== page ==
Les Bien-Aimés may be the straight younger brother to Man At Bath, yet it’s the irreconcilability of Véra and Henderson’s mutual attraction with their sexual identities which forms the contemporary narrative and provides the film’s tragic pathos. It’s an interesting, if not entirely novel, conceit – of love in the post-sexuality age where gay men can fall for attractive women. Henderson’s fascination is astonishing, crowned in toilet cubicle cunnilingus and a macho doorstep slap, but it does in fact echo Honoré’s own beautifully lensed and intimately adoring close-ups, whirling round a statuesque Mastroianni. But more than just a director’s love for his leading lady, Beloved‘s moral frontiers are complicated further by the spectre of AIDS. We may have to look beyond the narrative implications of a homosexual bringing the “gay disease” into a straight relationship, but it’s a narrative twist that makes a 21st century chaste romance conveniently credible, more careful than carefree.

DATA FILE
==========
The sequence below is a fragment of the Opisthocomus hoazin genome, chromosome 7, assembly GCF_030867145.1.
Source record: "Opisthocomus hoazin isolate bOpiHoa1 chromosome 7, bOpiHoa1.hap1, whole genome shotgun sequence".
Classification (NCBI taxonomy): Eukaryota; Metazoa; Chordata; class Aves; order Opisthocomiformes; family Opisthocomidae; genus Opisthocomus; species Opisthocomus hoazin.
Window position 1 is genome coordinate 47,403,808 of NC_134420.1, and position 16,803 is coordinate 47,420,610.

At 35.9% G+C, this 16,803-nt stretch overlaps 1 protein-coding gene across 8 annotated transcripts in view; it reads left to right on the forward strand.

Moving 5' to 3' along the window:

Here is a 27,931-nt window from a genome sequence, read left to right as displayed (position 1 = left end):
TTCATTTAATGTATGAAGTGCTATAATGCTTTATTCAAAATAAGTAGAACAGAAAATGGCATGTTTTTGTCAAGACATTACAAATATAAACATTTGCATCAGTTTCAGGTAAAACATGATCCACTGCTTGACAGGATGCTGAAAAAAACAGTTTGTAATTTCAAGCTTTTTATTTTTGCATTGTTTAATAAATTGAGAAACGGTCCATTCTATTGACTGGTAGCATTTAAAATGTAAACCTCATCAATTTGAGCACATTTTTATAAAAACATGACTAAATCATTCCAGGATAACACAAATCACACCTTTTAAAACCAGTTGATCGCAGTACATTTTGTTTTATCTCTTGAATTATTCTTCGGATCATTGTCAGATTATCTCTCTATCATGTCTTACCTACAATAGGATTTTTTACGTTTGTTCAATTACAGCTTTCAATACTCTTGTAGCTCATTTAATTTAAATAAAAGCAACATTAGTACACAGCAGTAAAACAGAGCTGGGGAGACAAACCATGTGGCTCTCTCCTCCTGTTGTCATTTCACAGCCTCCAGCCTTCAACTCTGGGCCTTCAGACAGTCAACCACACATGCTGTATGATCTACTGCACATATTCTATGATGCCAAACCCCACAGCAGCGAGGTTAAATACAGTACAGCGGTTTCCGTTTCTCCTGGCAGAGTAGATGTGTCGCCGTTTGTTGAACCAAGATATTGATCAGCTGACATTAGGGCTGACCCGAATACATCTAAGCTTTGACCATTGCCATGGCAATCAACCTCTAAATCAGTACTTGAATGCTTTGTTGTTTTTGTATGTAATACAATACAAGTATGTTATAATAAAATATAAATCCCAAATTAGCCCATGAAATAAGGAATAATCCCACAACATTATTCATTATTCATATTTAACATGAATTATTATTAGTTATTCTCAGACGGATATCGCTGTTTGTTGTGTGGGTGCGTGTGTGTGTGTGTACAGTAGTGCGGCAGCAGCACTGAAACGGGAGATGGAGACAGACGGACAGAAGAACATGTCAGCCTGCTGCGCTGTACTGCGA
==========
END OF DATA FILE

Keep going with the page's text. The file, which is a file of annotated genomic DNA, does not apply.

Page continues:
After four years in the wilderness, pining for an impossible love and complaining to her fellow teacher and one-hit writer Clément, played by a lank Louis Garrel at his most Raskolnikovian, Véra flies to meet Henderson on September 11th 2001. Unable to land in New York, her flight is diverted to Montreal and Henderson drives up from the Big Apple to meet her. Véra is desperate to have Henderson’s baby, unable to live without loving him, or accept an end to their glimpsed love. But skirting round the subject of female biological urges and the risk of AIDS, Honoré’s interest in this very contemporary dilemma isn’t so much the threesome that might make it happen as the taboos of a woman willing to contract AIDS to have a baby and Véra’s would-be shocking 9/11 dance. Admittedly, it’s a shameful swansong, but neither lighthearted nor disrespectful, just a lonely woman lost in her own world. Nevertheless, it’s an unfortunate end for Véra, Chiara Mastroianni’s irrepressible luminosity sacrificed to the script as Véra’s slow, shuffling overdose ties her to an impossible relationship indefinitely. With no escape but death.